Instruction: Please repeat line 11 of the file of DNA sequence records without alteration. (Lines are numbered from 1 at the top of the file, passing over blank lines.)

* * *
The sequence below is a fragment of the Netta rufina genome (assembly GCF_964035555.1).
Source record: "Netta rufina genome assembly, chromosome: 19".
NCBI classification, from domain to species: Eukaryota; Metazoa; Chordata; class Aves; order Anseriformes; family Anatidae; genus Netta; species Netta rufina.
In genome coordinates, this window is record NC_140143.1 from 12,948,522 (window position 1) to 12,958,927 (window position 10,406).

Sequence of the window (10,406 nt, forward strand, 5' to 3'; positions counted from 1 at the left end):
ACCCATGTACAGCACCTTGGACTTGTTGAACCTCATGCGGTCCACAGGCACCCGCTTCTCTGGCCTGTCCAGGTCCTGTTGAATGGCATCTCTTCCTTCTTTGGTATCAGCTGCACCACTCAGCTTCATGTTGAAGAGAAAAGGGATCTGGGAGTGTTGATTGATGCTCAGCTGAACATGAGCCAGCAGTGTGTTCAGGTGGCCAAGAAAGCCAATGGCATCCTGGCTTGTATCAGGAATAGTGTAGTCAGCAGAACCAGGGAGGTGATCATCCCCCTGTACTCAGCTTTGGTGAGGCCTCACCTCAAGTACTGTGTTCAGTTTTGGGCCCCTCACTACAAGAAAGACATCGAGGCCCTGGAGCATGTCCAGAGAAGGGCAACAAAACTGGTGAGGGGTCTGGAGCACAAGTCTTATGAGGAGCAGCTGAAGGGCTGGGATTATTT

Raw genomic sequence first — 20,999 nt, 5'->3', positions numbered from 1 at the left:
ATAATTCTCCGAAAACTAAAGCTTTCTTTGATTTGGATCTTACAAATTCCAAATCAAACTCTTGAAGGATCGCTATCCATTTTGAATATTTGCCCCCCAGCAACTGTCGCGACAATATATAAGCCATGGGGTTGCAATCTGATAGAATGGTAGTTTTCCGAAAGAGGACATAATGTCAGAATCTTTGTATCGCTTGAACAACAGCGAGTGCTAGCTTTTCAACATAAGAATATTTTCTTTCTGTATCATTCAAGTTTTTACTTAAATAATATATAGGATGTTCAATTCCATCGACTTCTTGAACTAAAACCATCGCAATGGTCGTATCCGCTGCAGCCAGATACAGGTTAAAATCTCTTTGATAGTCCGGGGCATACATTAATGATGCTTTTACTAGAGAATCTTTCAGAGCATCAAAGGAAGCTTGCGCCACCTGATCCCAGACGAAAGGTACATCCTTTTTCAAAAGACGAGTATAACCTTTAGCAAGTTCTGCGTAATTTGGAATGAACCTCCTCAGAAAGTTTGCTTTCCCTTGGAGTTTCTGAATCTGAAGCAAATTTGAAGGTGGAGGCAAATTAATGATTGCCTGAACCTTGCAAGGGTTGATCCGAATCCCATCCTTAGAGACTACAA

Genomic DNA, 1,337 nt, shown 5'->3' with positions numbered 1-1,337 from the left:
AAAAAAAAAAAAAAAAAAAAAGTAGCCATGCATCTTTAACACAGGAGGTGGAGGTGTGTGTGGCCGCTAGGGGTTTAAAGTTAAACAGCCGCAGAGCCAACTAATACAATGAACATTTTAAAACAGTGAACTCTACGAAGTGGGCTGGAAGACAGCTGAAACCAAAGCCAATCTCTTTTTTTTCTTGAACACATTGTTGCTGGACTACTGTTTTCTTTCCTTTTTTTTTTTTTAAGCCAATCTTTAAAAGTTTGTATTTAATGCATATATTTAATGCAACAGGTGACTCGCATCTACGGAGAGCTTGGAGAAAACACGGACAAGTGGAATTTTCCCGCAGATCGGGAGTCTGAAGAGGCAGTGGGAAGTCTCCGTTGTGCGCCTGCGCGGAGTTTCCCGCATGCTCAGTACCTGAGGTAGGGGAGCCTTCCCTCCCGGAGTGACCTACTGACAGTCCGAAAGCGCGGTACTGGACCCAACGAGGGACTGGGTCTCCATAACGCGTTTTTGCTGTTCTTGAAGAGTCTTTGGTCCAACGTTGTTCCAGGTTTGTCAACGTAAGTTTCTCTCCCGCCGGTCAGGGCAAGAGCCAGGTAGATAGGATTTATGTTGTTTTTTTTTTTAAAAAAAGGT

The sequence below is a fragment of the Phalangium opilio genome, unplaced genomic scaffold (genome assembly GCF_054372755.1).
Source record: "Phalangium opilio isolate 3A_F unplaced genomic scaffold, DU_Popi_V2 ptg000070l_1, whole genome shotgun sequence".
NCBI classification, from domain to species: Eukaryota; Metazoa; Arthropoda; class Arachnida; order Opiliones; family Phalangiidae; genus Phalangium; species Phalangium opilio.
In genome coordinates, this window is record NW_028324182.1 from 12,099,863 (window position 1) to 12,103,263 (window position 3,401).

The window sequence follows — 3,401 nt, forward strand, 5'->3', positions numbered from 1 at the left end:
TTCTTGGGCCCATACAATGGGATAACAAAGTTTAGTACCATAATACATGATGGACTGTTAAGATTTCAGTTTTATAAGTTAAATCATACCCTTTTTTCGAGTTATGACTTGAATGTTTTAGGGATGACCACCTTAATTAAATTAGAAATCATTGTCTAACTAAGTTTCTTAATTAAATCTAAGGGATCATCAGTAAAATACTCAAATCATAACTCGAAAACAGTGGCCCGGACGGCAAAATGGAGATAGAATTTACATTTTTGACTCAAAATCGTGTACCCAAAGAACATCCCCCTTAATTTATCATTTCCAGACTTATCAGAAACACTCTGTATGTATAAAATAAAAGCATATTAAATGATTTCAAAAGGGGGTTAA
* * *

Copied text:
The sequence below is a fragment of the Phalangium opilio genome, unplaced genomic scaffold (genome assembly GCF_054372755.1).